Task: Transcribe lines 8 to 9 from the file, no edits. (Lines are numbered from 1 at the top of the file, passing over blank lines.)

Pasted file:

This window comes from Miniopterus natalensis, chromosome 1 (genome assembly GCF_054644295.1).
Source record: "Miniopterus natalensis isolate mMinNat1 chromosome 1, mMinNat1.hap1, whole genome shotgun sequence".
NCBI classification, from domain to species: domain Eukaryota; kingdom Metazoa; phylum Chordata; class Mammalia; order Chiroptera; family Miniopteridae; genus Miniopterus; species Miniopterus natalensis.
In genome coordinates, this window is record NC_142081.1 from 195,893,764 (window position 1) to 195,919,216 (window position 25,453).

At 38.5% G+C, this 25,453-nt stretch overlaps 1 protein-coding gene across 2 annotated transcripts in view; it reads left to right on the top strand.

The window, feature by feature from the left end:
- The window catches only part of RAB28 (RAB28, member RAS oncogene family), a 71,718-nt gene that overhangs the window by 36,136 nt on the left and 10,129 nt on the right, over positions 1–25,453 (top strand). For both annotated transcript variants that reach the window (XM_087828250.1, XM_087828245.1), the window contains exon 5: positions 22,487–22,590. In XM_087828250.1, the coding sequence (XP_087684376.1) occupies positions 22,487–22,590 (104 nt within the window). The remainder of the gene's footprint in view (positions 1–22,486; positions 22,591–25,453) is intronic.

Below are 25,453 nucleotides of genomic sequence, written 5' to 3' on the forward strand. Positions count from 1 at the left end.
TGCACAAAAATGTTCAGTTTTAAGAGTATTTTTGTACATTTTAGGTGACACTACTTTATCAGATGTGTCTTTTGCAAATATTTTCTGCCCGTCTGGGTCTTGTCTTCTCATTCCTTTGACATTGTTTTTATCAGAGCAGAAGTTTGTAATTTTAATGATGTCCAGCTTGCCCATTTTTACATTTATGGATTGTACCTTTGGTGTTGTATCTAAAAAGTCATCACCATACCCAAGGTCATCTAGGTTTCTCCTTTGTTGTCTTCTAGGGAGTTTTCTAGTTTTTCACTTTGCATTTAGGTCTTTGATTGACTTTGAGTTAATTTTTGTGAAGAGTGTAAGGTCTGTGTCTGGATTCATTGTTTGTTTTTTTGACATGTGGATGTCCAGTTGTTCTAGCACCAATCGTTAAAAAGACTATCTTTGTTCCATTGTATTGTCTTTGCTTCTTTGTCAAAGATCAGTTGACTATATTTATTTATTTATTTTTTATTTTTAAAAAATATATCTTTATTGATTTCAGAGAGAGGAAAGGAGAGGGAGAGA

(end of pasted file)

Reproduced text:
Below are 25,453 nucleotides of genomic sequence, written 5' to 3' on the forward strand. Positions count from 1 at the left end.
TGCACAAAAATGTTCAGTTTTAAGAGTATTTTTGTACATTTTAGGTGACACTACTTTATCAGATGTGTCTTTTGCAAATATTTTCTGCCCGTCTGGGTCTTGTCTTCTCATTCCTTTGACATTGTTTTTATCAGAGCAGAAGTTTGTAATTTTAATGATGTCCAGCTTGCCCATTTTTACATTTATGGATTGTACCTTTGGTGTTGTATCTAAAAAGTCATCACCATACCCAAGGTCATCTAGGTTTCTCCTTTGTTGTCTTCTAGGGAGTTTTCTAGTTTTTCACTTTGCATTTAGGTCTTTGATTGACTTTGAGTTAATTTTTGTGAAGAGTGTAAGGTCTGTGTCTGGATTCATTGTTTGTTTTTTTGACATGTGGATGTCCAGTTGTTCTAGCACCAATCGTTAAAAAGACTATCTTTGTTCCATTGTATTGTCTTTGCTTCTTTGTCAAAGATCAGTTGACTATATTTATTTATTTATTTTTTATTTTTAAAAAATATATCTTTATTGATTTCAGAGAGAGGAAAGGAGAGGGAGAGA